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Electrical and Computer Engineering
The Daniel Webster College Electrical and Computer Engineering Program prepares students for professional careers in the design, development, and use of electronic and computer equipment in a wide range of industries, including telecommunications and networking, computer hardware, aerospace, automotive, and medical instrumentation.
The electrical and computer engineering curriculum includes a three-semester design sequence within which students work in teams applying theories learned in the classroom to develop projects from concept to operation.* This can help students to develop confidence and competence in solving engineering design problems and to learn effective teamwork skills. Students apply creative and strategic thinking to economic and technical issues involved in typical engineering projects. They also learn to generate briefings and reports and present them to their peers and faculty. These two central aspects of the program â€“ working in teams and developing communications skills â€“ help students prepare for the engineering profession.
The electrical and computer engineering program covers the design of small components, such as transistor circuits, and provides students experience in integrating such components as vision systems, sensors, controls, and the software that binds these devices into larger systems. One of the program's strengths is the early and extensive coverage of signal processing concepts. Students complete a three-semester sequence in signals and systems that culminates in a digital signal processing course covering audio and visual signals.
Students can choose technical electives that provide additional depth in the areas of wireless communications, computer engineering, and control systems and robotics. The wireless communications area focuses on the rapidly growing field of portable device design and integration through courses in networking and communications. The computer engineering area focuses on the development and utilization of the newest hardware designs by covering the fundamentals of computer systems design in addition to the required electrical core. The control systems and robotics area focuses on robotics and modern control theory.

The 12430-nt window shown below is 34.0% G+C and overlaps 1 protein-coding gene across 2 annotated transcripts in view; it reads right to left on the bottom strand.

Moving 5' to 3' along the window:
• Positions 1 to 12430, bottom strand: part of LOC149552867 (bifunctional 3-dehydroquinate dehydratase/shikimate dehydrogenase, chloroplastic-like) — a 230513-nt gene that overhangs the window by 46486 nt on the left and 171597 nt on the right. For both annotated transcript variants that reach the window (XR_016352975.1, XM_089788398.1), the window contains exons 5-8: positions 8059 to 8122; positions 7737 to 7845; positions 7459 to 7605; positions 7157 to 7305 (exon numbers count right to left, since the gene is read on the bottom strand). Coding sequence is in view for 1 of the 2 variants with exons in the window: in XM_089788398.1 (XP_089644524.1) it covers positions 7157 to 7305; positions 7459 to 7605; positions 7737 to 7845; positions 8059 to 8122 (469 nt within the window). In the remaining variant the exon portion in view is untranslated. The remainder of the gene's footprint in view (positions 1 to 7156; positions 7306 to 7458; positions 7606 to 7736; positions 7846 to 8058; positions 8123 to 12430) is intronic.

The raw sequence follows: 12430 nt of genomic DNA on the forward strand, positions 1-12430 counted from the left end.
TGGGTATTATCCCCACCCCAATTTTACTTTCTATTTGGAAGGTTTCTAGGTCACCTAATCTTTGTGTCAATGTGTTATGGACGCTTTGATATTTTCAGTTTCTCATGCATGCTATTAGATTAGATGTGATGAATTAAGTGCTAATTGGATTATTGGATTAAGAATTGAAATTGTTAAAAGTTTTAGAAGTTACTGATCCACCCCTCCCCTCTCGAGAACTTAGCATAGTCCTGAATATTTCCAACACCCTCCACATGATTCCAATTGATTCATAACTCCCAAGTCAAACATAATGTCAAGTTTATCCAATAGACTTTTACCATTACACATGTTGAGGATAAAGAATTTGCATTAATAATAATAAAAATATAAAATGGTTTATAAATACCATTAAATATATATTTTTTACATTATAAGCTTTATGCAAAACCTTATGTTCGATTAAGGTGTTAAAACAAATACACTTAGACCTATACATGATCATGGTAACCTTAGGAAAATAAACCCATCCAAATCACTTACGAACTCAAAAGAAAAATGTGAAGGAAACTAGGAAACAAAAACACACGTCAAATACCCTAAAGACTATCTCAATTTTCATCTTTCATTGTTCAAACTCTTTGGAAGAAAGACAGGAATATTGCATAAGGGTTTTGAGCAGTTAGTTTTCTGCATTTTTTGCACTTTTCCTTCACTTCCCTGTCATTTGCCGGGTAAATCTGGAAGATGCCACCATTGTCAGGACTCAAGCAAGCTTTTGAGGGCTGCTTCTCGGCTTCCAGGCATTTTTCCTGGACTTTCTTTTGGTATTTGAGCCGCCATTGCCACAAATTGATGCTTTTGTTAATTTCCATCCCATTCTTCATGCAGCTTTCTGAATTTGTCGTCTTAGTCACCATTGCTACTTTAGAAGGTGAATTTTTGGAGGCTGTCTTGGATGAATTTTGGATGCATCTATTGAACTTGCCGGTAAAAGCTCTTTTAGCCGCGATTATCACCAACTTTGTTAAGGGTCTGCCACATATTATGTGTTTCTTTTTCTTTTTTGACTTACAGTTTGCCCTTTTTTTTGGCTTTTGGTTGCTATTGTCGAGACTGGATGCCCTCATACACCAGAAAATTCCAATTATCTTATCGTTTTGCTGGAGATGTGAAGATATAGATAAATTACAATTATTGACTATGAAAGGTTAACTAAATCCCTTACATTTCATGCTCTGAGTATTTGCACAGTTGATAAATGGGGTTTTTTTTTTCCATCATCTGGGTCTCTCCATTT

The DWC faculty serves as mentors to DWC students both inside and outside the classroom, providing opportunities to put theory into practice. In addition, senior electrical and computer engineering students have the chance to collaborate with their aeronautical engineering and mechanical engineering colleagues in a senior capstone project which exposes students to the perspectives of multiple disciplines. This valuable experience mirrors the multidisciplinary team approach commonly practiced in industry.
*Daniel Webster College is a collaborator in the international CDIO initiative, "an innovative educational framework for producing the next generation of engineers [that stresses] engineering fundamentals set in the context of Conceiving, Designing, Implementing, and Operating real-world systems and products."
Graduates of the Electrical and Computer Engineering Program at Daniel Webster College should be able to:
Program Learning Outcomes:
Graduates of the Electrical and Computer Engineering Program at Daniel Webster College should have: